The midpoint of The Last Of Us’ nine-episode first season technically landed somewhere in the middle of episode five, but let’s call it halfway for the sake of convenience. Before the show began airing, we wondered whether it could turn out to be TV’s best video game adaptation and whether you should play the game before watching it. The answer to the first question is already a yes, and it’s not even close. The second question is still up for debate, but the show has at least demonstrated that it’s not afraid to deviate from the game’s story when it makes sense for the adaptation. That’s been fun for both gamers and newbies.
In terms of popularity, it’s pretty clear HBO has a hit on its hands. Ratings have steadily gone up with each new episode, from 4.7 million viewers tuning for the premiere to 7.5 million for last week’s fourth episode. We don’t have the figures yet for the fifth, so we’ll have to wait and see if the network’s strategy of an early release on Friday to avoid competition with the Super Bowl paid off. Ratings aren’t the only measure of success we can point to, though. The show has been well received by critics, including here at The A.V. Club. It’s also taken over social media, trending on Twitter every Sunday night, and often during the week too. And this past Saturday night it achieved another pop-culture milestone—an SNL parody featuring The Last Of Us star Pedro Pascal (who was guest hosting for the night).
The first season has not been without controversy, though. Episode three, “Long, Long Time,” drew effusive praise from critics and viewers for its standalone love story between two men (played by Nick Offerman and Murray Bartlett) who build a life together in the middle of the fungapocalypse. While many appreciated the heartfelt, emotional story (which was a departure from the game) there were closed-minded objections from the usual homophobic corners and attempts to review bomb the episode on IMDb and other sites. Nevertheless, the episode remains a high point of the season that the show will have to work hard to top.
“Long, Long Time” is a good example of one of the things The Last Of Us has been doing well. The casting has been masterfully calibrated, first in pairing Pascal and Bella Ramsey as Joel and Ellie, then bringing on guest stars like Nick Offerman and Murray Bartlett to play Bill and Frank. It’s a sign that showrunners Craig Mazin and Neil Druckmann (who also created the game) care enough about these characters and fans of the game to get them right. The response to Melanie Lynskey as resistance leader Kathleen in episode four, a character who wasn’t in the game, was more mixed (she directly addressed some of the criticism herself on Twitter), but her performance in the second of her two episodes managed to win over some skeptics. The key to Kathleen—and many of the other characters as well—is considering what Mazin and Druckmann had in mind when they cast the role, because it’s never arbitrary.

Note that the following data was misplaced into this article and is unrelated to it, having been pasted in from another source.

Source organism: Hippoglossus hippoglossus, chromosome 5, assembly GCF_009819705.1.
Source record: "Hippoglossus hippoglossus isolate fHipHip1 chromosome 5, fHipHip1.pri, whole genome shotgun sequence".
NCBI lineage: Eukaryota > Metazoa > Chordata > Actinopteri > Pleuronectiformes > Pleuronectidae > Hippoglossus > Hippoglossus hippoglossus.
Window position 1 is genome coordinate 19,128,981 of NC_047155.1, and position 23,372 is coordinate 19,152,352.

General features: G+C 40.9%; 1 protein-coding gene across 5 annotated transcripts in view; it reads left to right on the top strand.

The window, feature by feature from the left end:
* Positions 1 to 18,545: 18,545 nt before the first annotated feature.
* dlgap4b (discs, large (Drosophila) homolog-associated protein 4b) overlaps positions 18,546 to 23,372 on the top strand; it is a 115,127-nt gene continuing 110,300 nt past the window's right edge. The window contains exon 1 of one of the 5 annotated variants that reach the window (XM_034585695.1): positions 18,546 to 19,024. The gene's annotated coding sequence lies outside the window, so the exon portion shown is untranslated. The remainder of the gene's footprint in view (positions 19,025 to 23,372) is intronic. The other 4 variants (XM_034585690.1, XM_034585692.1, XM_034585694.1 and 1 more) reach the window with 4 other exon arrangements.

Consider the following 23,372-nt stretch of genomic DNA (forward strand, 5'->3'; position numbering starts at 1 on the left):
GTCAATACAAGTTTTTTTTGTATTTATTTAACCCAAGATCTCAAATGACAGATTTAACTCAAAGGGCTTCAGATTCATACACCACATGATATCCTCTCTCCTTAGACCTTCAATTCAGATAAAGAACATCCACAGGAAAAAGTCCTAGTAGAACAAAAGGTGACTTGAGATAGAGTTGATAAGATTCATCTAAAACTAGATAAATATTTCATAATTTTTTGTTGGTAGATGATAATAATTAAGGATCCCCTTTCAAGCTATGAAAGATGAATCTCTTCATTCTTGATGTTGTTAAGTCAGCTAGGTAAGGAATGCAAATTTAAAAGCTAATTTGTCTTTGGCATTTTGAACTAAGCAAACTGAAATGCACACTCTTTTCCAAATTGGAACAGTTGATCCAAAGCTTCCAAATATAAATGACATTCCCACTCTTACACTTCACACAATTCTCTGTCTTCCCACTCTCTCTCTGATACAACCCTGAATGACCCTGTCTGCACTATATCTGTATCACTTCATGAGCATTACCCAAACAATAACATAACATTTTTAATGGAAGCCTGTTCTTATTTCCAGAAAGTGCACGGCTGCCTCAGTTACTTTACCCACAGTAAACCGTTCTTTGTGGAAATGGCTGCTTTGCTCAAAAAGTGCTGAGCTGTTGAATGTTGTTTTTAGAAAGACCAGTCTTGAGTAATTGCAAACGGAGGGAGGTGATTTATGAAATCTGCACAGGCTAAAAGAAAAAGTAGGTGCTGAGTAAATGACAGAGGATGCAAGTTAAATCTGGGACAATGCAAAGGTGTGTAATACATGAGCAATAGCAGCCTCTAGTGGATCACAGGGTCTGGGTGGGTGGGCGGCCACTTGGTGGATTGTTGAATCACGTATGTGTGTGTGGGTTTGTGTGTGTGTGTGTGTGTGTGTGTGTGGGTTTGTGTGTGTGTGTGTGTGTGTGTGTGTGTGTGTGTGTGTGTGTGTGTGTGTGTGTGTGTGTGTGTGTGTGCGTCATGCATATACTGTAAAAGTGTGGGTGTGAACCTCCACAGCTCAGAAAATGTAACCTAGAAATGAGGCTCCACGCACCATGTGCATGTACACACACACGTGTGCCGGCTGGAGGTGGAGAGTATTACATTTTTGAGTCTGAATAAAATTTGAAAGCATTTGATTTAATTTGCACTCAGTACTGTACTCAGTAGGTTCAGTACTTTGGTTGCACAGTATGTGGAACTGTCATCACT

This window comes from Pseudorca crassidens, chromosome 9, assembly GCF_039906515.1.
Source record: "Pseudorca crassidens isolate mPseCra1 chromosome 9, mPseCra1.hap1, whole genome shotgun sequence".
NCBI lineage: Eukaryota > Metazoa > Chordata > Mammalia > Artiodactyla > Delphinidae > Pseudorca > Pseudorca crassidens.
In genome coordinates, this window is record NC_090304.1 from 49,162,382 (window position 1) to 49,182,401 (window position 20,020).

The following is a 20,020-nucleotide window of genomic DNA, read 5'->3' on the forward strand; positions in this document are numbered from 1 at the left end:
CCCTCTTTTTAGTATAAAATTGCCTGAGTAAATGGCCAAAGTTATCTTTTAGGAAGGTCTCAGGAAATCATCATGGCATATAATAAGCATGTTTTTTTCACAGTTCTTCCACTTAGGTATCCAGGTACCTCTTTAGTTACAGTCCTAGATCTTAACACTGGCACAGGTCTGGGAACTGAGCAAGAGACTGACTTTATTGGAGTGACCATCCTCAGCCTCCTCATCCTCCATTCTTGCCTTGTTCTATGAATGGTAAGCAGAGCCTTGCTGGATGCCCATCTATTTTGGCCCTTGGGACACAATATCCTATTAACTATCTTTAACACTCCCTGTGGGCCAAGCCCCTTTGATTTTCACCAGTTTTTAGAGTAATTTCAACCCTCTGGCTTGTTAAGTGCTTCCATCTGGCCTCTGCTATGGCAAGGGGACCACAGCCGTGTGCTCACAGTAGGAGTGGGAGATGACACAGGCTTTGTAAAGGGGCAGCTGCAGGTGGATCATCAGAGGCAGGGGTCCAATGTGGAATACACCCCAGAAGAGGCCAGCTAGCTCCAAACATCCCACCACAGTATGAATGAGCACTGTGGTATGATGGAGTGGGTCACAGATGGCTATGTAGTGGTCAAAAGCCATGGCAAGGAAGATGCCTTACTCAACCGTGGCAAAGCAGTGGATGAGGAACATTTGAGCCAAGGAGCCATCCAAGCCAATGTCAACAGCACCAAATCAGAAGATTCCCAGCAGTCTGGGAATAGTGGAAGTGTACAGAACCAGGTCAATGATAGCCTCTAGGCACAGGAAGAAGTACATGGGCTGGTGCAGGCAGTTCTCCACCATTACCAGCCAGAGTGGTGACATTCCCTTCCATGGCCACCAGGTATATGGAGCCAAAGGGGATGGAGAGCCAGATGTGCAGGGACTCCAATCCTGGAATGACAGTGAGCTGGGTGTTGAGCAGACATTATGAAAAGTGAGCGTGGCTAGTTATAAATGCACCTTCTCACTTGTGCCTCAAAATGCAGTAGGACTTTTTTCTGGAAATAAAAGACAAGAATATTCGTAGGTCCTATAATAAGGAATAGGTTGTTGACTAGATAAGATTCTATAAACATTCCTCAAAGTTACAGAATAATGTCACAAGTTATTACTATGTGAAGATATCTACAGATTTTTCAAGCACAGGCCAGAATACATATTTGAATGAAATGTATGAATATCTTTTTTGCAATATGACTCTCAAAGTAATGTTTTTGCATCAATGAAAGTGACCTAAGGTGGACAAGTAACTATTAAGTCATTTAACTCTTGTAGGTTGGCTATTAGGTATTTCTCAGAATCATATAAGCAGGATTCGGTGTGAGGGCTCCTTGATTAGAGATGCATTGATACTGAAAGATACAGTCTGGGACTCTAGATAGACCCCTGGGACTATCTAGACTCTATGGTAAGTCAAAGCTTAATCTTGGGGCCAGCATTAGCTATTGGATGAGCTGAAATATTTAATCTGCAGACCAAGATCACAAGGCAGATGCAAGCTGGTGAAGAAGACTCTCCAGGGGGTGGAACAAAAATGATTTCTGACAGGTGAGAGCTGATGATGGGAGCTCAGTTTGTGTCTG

The Last Of Us is determined not to be just another zombie show set in the aftermath of a fungal plague (although it is partly that); it’s a show about love, longing, and human connections. While other shows with similar premises (looking at you, The Walking Dead) have stripped away the humanity of their characters bit by bit, The Last Of Us is about them finding it again. In the game, players have to fight nameless human bad guys as often as the infected. But on the show we are forced to look into the eyes of the antagonists and know them. In episode four Joel and Ellie are ambushed in their truck and come up against a young man named Bryan crying and asking for his mother (Joel deals with him off screen). Then there’s Lynskey’s Kathleen, who isn’t just evil for the sake of being a villain. She has a sociopathic streak, for sure, but it’s grown out of the pain of losing her brother. Good and bad are murky concepts in this world, but at least we can say that there is some good in it.
In the most recent episode, “Endure And Survive,” we saw what it looks like when the character elements intersect with some truly epic action scenes. The conventions of a genre show still come into play from time to time. In between the quiet character moments, introspection, and ethical dilemmas fans expect to see the heroes kick some ass. That’s exactly what we got in the last 15 minutes of “Endure And Survive,” with a horde of infected bursting from the ground and the first introduction of a bloater (the oldest and largest variety of infected monster in the game), the final boss of the Kansas City level. It was almost a mirror parallel of a big moment from another high-profile HBO genre series, Game Of Thrones, in which the Night King reanimated all the dead soldiers on a battlefield. Zombies gonna zombie, even in prestige TV shows. Obviously, The Last Of Us is very different from Game Of Thrones, but there’s certainly some overlap in the fandoms, and HBO seems to be taking that into account.
As we head into the back stretch of season one with the next four episodes, we’re looking for more of that mix of action and storytelling. The growing relationship between Joel and Ellie has been informed so far by all of the other characters we’ve met—Bill and Frank, Henry and Sam, even Tess and Kathleen to some extent. That’s bound to be tested at some point, and we’re looking forward to seeing how. Although the show is ostensibly serialized, it leans into the episodic nature of the game, which is told in chapters. Each new destination brings Joel and Ellie closer to each other, and to the explosive end of their journey together. We’re already fully on board, and planning to follow them every step of the way.